1. I think it really has more to do with your upbringing than anything else. As you mentioned, “Many of the lessons originate from wisdom imparted by Ella’s parents, who work in business and law. ” The sad part is, most kids don’t have parents like Ella’s and most parents will probably not recommend the book to their kids. The next best solution is school, but educating the kids from a very young age. This can be done through various activities such as creating a game that evolves around a piggy bank, where kids will have the option to either buy a toy or put the money into a piggy bank where the interest will grow so that they will be able to afford one toy based off of the interest they accrued. Will some of the kids want instant gratification by buying the toy instead of putting into the piggy bank, maybe, but this will instill some form of education that only years later they will understand the importance of not going into debt.

    • Yeah, good point. If this book (and others) were part of a middle school curriculum focused around personal and business finance, we wouldn’t have to overcome this issue of parents not recommending it to their children out of lack of knowledge. Instead, it’s the teachers that are introducing children to the book and the idea of how to manage money as an individual and a representative or owner of a company.

      When I posted this to Facebook, one of my friends recommended creating a social game to instill these ideas. When I was in high school, there was a mock investment team that competed against other schools to buy/sell stocks and see whose did best. These types of games could be expanded and started earlier on.

      • Agreed! This is something that should start in Kindergarten to Grade-school. Btw, if you don’t mind me asking was your high school private or just a really good public school?

      • I attended Paragould High School, a public high school in Paragould, Arkansas. The school ranks 128th out of 234 public high schools in Arkansas, which is one of the least educated states in the nation. So, no, it wasn’t a top-notch school by any means. The school does, however, offer a number of extracurricular activities, including academic teams (such as that stock game), for driven students.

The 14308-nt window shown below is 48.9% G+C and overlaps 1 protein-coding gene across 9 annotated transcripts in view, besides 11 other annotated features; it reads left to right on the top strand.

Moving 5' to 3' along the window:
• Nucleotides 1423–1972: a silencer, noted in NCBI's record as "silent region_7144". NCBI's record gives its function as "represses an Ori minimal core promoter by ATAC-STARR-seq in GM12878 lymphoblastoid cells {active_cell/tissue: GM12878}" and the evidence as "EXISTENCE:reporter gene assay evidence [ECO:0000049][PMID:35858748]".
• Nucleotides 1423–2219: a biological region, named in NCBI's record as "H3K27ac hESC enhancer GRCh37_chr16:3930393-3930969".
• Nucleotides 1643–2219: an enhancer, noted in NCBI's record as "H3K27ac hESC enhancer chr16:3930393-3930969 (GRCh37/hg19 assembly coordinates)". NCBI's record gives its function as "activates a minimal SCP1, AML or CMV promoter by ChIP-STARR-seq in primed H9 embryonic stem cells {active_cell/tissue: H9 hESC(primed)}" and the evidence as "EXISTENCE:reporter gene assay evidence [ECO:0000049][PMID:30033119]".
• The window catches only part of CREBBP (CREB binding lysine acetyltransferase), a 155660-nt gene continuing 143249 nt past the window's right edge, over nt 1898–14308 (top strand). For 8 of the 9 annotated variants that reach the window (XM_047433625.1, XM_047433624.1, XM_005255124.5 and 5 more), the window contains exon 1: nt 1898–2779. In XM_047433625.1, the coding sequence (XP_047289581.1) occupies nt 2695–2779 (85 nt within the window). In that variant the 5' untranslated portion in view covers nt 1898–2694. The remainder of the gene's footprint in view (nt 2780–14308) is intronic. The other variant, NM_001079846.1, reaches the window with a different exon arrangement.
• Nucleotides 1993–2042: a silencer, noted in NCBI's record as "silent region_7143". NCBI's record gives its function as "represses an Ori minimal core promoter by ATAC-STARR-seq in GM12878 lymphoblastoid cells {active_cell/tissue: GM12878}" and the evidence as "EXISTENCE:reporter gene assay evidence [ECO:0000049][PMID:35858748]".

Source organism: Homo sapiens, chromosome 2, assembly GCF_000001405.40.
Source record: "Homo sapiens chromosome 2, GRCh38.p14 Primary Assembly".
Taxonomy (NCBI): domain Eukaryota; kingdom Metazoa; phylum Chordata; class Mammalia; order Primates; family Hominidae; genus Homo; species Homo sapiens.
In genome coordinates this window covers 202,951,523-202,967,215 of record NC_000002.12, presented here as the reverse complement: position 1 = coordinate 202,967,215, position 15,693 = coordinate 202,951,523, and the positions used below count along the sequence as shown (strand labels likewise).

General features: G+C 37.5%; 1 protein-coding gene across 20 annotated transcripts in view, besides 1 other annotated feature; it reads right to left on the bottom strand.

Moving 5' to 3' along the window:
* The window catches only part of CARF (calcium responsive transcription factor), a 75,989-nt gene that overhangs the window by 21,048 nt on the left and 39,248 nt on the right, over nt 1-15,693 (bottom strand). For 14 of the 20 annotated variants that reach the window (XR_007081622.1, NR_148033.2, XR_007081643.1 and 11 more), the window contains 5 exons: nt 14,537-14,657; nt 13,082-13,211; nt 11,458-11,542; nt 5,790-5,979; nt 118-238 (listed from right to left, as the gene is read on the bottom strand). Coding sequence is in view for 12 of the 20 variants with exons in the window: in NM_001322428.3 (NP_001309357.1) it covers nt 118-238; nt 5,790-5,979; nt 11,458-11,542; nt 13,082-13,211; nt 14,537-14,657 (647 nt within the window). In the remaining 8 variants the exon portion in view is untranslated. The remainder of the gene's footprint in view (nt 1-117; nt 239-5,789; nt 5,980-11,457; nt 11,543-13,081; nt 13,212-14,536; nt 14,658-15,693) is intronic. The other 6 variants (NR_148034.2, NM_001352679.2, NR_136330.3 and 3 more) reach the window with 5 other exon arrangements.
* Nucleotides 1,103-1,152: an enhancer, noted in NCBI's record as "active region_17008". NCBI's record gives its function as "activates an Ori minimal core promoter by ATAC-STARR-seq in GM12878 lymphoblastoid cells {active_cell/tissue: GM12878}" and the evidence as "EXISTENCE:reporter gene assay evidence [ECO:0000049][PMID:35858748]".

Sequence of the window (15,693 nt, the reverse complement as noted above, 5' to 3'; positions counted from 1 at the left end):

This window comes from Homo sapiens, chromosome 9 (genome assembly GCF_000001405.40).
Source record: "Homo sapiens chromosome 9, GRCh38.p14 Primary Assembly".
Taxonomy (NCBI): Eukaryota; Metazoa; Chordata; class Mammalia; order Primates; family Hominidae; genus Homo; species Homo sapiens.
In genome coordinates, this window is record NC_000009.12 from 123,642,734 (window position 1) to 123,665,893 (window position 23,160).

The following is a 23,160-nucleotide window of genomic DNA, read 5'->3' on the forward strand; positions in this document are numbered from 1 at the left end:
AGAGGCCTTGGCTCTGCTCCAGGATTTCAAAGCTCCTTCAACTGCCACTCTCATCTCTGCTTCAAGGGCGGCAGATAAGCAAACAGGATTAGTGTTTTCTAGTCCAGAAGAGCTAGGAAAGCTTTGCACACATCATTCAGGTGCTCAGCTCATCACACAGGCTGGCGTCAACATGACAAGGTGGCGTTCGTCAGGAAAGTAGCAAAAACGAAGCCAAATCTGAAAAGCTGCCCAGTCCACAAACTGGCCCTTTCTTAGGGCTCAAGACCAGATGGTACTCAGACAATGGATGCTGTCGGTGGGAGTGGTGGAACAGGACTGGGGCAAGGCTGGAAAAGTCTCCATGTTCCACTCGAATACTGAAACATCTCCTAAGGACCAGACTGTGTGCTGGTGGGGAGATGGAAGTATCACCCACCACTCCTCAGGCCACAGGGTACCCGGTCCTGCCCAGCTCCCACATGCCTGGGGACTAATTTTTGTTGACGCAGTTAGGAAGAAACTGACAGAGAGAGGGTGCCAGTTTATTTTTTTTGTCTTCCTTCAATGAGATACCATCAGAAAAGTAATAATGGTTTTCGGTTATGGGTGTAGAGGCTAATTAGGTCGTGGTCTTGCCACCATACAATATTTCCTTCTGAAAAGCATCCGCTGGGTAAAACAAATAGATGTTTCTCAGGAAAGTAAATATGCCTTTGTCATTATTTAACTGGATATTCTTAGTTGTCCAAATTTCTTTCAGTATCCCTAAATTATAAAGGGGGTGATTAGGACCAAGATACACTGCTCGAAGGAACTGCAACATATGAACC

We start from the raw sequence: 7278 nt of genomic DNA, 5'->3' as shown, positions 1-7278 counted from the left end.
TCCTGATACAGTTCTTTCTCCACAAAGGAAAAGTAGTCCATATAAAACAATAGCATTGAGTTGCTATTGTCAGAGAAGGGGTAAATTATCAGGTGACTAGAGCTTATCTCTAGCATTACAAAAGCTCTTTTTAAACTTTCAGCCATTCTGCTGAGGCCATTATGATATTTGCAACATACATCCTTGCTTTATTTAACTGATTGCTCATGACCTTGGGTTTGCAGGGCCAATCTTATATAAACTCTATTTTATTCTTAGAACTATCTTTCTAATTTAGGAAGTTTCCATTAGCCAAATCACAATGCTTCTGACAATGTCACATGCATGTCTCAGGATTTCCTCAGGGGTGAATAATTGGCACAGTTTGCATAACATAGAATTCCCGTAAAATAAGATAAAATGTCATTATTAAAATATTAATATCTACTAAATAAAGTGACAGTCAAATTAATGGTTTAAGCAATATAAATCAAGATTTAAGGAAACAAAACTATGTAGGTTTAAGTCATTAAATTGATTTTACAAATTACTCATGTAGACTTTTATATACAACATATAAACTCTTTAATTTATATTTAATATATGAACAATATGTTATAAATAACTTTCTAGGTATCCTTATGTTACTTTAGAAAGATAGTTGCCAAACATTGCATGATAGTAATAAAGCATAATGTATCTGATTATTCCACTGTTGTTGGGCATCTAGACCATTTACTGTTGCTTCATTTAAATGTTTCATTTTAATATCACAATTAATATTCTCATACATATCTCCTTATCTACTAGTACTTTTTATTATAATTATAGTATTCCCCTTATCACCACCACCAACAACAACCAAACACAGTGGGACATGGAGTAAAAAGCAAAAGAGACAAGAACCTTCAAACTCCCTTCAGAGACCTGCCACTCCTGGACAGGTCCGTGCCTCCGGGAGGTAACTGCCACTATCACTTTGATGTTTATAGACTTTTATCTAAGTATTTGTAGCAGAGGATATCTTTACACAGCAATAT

• Hi Ron,
      First, thanks for your interest in “Ella” and the blog. It is true that not all parents will buy this book for their kids – but we hope that some will and this will promote discussions like the one we have now :-). If we can create enough attention, hopefully some librarians and teachers will recommend it to those kids that normally do not have the exposure to these issues. Please share it with those that may find it interesting.

      • Hi Orly,

        Thanks for your response

        I also hope that parents, librarians, and teachers promote the book and educate the kids as well. If the parents are not aware of what needs to be done, I believe the one that should be second in command and should also be held responsible are the institutions. I am sure we could have a very extensive discussion about these issues.This kind of stuff fascinates me on a personal level and because it is a very complex problem that needs a solution. I believe education is important on many levels, but if one could go out and purchase “How Ella Grew an Electric Guitar” where the schools have failed at teaching us such fundamental concepts, then what is the true value of attending school? I am far from being a teacher, but if i were teaching anywhere between K-12, I would try to dive into their social situation and creatively construct a curriculum based on their needs that I have assessed. I would attempt as much as possible to relate the curriculum to them as opposed to dumbing down the curriculum as a means to an end.
        This couldn’t have come at a more perfect time. Best of luck with the book, we need more stuff like this.